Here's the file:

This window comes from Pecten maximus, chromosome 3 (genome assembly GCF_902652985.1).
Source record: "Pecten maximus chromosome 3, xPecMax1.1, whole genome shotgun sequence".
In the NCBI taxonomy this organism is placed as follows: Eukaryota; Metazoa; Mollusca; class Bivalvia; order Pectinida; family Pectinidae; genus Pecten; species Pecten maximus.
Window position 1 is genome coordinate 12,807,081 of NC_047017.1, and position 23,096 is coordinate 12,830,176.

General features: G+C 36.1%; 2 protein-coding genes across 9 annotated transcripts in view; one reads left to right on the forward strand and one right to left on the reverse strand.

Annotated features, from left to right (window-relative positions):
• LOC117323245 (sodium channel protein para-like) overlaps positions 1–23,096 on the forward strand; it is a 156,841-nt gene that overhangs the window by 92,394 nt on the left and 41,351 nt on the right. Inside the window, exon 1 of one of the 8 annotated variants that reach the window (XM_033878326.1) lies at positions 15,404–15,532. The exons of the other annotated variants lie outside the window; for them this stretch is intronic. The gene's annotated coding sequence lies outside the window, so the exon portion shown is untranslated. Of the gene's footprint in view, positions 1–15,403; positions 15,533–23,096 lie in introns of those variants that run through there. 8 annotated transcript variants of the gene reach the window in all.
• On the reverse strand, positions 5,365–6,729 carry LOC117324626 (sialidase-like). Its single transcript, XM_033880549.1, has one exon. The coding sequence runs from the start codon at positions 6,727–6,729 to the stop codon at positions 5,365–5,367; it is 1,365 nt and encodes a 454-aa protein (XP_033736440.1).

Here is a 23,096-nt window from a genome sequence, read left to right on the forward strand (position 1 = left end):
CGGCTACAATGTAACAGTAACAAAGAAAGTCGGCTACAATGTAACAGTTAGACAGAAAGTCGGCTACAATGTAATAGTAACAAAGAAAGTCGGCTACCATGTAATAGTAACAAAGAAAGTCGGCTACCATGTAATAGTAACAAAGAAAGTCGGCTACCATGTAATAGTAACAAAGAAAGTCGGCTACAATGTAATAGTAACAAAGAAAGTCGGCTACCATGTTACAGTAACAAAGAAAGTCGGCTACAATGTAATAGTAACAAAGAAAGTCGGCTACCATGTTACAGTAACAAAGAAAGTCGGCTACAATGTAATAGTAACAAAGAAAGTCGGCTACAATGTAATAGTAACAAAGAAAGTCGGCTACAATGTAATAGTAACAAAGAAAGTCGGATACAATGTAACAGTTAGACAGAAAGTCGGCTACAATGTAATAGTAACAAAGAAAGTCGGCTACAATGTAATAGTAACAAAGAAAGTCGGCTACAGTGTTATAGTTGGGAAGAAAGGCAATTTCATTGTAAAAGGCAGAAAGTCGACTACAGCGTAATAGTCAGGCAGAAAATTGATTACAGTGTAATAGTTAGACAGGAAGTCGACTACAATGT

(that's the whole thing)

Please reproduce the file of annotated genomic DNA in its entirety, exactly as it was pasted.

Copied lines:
This window comes from Pecten maximus, chromosome 3 (genome assembly GCF_902652985.1).
Source record: "Pecten maximus chromosome 3, xPecMax1.1, whole genome shotgun sequence".
In the NCBI taxonomy this organism is placed as follows: Eukaryota; Metazoa; Mollusca; class Bivalvia; order Pectinida; family Pectinidae; genus Pecten; species Pecten maximus.
Window position 1 is genome coordinate 12,807,081 of NC_047017.1, and position 23,096 is coordinate 12,830,176.

General features: G+C 36.1%; 2 protein-coding genes across 9 annotated transcripts in view; one reads left to right on the forward strand and one right to left on the reverse strand.

Annotated features, from left to right (window-relative positions):
• LOC117323245 (sodium channel protein para-like) overlaps positions 1–23,096 on the forward strand; it is a 156,841-nt gene that overhangs the window by 92,394 nt on the left and 41,351 nt on the right. Inside the window, exon 1 of one of the 8 annotated variants that reach the window (XM_033878326.1) lies at positions 15,404–15,532. The exons of the other annotated variants lie outside the window; for them this stretch is intronic. The gene's annotated coding sequence lies outside the window, so the exon portion shown is untranslated. Of the gene's footprint in view, positions 1–15,403; positions 15,533–23,096 lie in introns of those variants that run through there. 8 annotated transcript variants of the gene reach the window in all.
• On the reverse strand, positions 5,365–6,729 carry LOC117324626 (sialidase-like). Its single transcript, XM_033880549.1, has one exon. The coding sequence runs from the start codon at positions 6,727–6,729 to the stop codon at positions 5,365–5,367; it is 1,365 nt and encodes a 454-aa protein (XP_033736440.1).

Here is a 23,096-nt window from a genome sequence, read left to right on the forward strand (position 1 = left end):
CGGCTACAATGTAACAGTAACAAAGAAAGTCGGCTACAATGTAACAGTTAGACAGAAAGTCGGCTACAATGTAATAGTAACAAAGAAAGTCGGCTACCATGTAATAGTAACAAAGAAAGTCGGCTACCATGTAATAGTAACAAAGAAAGTCGGCTACCATGTAATAGTAACAAAGAAAGTCGGCTACAATGTAATAGTAACAAAGAAAGTCGGCTACCATGTTACAGTAACAAAGAAAGTCGGCTACAATGTAATAGTAACAAAGAAAGTCGGCTACCATGTTACAGTAACAAAGAAAGTCGGCTACAATGTAATAGTAACAAAGAAAGTCGGCTACAATGTAATAGTAACAAAGAAAGTCGGCTACAATGTAATAGTAACAAAGAAAGTCGGATACAATGTAACAGTTAGACAGAAAGTCGGCTACAATGTAATAGTAACAAAGAAAGTCGGCTACAATGTAATAGTAACAAAGAAAGTCGGCTACAGTGTTATAGTTGGGAAGAAAGGCAATTTCATTGTAAAAGGCAGAAAGTCGACTACAGCGTAATAGTCAGGCAGAAAATTGATTACAGTGTAATAGTTAGACAGGAAGTCGACTACAATGT